Harvard University canceled the remainder of the men’s soccer season after finding the existence of sexually explicit documents about the physical appearance of female students, The Harvard Crimson reported.
“We strongly believe that this immediate and significant action is absolutely necessary if we are to create an environment of mutual support, respect and trust among our students and our teams,” Athletics Director Robert Scalise wrote in an email to Harvard student athletes, according to The New York Times.
Last week, Harvard learned of a “scouting report”
that the 2012 men’s soccer team produced, rating the women’s soccer recruits on their physical attractiveness. The document contained the female player’s photographs and assigned a sexual position to each, in addition to her position on the field, according to The Crimson. The scouting report seems to have been an annual tradition, and the document from 2012 had been public and searchable on Google Groups up until a week ago.
Harvard lawyers then began investigating the current team to see if a 2016 document existed. A lack of cooperation by current team members was partially responsible for the cancellation of the season.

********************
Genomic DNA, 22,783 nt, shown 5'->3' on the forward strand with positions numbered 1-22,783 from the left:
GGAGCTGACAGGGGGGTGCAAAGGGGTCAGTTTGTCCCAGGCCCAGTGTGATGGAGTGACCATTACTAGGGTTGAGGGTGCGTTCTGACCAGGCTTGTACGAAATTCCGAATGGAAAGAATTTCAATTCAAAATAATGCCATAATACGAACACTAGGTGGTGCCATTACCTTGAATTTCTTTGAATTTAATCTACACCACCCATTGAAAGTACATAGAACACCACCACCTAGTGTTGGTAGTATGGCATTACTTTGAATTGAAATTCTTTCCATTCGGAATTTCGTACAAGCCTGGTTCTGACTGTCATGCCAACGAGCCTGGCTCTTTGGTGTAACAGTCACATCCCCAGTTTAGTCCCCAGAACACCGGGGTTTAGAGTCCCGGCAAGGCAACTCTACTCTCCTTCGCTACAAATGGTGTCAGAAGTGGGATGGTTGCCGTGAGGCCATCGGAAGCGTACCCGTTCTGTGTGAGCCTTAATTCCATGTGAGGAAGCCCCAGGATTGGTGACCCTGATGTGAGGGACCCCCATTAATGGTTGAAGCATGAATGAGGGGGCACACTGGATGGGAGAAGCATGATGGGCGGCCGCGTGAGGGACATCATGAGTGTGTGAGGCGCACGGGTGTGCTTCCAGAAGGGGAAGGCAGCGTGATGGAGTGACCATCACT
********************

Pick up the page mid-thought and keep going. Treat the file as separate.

“The decision to cancel a season is serious and consequential, and reflects Harvard’s view that both the team’s behaviour and the failure to be forthcoming when initially questioned are completely unacceptable,” Harvard President Drew Faust wrote in a statement.
Harvard’s Office of General Counsel found that the practice of rating women by the men’s soccer team continued into 2016.
After the 2012 document emerged, members of the female soccer team who were described in the 2012 document wrote an op-ed in The Crimson, disparaging the report and describing the degradation they felt as a result of its existence.
“We are these women, we are not anonymous, and rather than having our comments taken, spun, and published behind the guise of a fake anonymity offered to us by numerous news outlets, we have decided to speak for ourselves,” they wrote. They continued:
“In all, we do not pity ourselves, nor do we ache most because of the personal nature of this attack. More than anything, we are frustrated that this is a reality that all women have faced in the past and will continue to face throughout their lives. We feel hopeless because men who are supposed to be our brothers degrade us like this. We are appalled that female athletes who are told to feel empowered and proud of their abilities are so regularly reduced to a physical appearance.”
The men’s soccer team was first in Ivy League standings with two regular-season games to go. They have forfeited the ability to win a conference championship or participate in this year’s NCAA tournament.
NOW WATCH: Briefing videos
Business Insider Emails & Alerts
Site highlights each day to your inbox.